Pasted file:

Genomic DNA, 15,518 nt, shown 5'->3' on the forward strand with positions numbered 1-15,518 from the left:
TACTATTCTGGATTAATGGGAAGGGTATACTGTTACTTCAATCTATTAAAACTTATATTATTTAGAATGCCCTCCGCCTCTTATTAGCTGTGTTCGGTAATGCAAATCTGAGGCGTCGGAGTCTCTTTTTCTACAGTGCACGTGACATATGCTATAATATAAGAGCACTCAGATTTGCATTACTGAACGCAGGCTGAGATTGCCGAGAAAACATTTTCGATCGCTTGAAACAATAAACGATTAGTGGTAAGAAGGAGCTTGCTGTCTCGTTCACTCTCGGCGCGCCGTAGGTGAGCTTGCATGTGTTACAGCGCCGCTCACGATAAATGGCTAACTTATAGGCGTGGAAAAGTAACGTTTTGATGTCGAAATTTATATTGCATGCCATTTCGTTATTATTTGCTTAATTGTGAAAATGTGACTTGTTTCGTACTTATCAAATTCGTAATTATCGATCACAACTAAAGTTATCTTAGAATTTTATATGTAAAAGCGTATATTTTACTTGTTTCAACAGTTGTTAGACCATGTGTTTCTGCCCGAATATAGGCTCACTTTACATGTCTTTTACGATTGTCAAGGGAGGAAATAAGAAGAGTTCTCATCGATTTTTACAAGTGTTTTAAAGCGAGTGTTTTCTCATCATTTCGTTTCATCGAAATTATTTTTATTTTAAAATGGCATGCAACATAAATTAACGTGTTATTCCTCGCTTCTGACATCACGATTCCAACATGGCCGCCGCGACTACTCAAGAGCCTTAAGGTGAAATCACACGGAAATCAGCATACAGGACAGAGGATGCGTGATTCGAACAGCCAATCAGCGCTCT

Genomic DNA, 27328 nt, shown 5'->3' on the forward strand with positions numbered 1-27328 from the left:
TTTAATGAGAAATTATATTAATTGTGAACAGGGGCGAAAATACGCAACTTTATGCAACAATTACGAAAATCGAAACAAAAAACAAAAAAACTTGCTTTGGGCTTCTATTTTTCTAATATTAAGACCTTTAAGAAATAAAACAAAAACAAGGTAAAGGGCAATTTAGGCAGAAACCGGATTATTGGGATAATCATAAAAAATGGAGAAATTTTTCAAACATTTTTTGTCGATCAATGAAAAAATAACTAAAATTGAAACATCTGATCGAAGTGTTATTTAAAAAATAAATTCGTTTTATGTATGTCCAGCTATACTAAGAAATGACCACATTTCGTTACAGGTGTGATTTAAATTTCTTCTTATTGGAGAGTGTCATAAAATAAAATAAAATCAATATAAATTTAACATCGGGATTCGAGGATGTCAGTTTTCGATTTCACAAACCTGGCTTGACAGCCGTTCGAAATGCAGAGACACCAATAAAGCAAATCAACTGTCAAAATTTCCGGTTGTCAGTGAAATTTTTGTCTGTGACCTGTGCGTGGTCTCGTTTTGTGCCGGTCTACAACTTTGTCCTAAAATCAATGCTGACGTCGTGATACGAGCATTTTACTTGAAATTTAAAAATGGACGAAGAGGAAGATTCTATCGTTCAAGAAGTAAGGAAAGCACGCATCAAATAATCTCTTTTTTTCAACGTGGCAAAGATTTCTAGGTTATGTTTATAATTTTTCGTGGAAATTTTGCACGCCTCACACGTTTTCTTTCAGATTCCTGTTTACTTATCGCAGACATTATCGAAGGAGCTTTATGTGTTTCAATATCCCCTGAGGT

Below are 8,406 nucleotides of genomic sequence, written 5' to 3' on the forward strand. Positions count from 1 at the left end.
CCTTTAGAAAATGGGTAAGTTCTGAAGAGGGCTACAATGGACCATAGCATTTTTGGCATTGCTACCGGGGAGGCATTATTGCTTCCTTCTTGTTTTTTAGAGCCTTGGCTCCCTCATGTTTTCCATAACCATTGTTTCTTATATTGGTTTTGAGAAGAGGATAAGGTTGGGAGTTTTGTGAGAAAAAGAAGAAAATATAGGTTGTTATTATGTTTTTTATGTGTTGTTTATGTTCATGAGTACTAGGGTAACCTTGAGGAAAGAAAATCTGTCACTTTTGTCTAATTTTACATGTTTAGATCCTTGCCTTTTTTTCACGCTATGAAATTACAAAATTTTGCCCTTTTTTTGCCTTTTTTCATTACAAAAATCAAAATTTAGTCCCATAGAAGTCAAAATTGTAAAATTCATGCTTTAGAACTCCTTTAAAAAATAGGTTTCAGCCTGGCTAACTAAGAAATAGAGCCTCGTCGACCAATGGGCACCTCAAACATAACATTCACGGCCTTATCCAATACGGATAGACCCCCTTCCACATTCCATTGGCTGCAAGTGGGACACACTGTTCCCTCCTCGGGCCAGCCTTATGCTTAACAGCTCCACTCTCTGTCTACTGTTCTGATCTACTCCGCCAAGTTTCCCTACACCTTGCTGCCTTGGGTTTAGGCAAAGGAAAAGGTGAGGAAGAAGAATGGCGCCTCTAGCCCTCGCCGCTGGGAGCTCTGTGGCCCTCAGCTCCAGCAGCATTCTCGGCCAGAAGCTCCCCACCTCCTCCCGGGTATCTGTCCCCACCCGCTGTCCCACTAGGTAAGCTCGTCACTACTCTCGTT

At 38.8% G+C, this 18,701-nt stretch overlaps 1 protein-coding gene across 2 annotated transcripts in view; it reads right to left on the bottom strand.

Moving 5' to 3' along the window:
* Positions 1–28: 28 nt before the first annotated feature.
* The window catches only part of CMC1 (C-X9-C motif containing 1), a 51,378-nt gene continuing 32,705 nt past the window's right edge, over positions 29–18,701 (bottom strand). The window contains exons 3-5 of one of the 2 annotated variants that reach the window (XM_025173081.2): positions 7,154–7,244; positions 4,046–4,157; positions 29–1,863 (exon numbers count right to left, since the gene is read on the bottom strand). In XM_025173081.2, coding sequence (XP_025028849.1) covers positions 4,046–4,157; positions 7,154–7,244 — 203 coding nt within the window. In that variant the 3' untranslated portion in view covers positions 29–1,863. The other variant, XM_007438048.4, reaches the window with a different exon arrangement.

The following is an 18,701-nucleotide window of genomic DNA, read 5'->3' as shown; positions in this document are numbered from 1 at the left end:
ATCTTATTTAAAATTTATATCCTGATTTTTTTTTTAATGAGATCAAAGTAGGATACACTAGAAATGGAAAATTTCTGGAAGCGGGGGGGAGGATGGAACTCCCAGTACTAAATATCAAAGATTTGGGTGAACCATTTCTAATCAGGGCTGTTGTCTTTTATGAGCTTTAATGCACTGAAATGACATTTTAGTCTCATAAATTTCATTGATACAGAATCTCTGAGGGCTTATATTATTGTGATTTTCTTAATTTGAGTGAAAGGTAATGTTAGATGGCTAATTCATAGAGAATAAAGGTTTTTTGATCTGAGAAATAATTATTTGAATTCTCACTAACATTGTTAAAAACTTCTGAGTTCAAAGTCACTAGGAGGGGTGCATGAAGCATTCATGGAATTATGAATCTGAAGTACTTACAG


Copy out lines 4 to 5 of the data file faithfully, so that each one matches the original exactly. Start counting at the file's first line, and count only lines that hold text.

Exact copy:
TTTAATGAGAAATTATATTAATTGTGAACAGGGGCGAAAATACGCAACTTTATGCAACAATTACGAAAATCGAAACAAAAAACAAAAAAACTTGCTTTGGGCTTCTATTTTTCTAATATTAAGACCTTTAAGAAATAAAACAAAAACAAGGTAAAGGGCAATTTAGGCAGAAACCGGATTATTGGGATAATCATAAAAAATGGAGAAATTTTTCAAACATTTTTTGTCGATCAATGAAAAAATAACTAAAATTGAAACATCTGATCGAAGTGTTATTTAAAAAATAAATTCGTTTTATGTATGTCCAGCTATACTAAGAAATGACCACATTTCGTTACAGGTGTGATTTAAATTTCTTCTTATTGGAGAGTGTCATAAAATAAAATAAAATCAATATAAATTTAACATCGGGATTCGAGGATGTCAGTTTTCGATTTCACAAACCTGGCTTGACAGCCGTTCGAAATGCAGAGACACCAATAAAGCAAATCAACTGTCAAAATTTCCGGTTGTCAGTGAAATTTTTGTCTGTGACCTGTGCGTGGTCTCGTTTTGTGCCGGTCTACAACTTTGTCCTAAAATCAATGCTGACGTCGTGATACGAGCATTTTACTTGAAATTTAAAAATGGACGAAGAGGAAGATTCTATCGTTCAAGAAGTAAGGAAAGCACGCATCAAATAATCTCTTTTTTTCAACGTGGCAAAGATTTCTAGGTTATGTTTATAATTTTTCGTGGAAATTTTGCACGCCTCACACGTTTTCTTTCAGATTCCTGTTTACTTATCGCAGACATTATCGAAGGAGCTTTATGTGTTTCAATATCCCCTGAGGT

Below are 8,406 nucleotides of genomic sequence, written 5' to 3' on the forward strand. Positions count from 1 at the left end.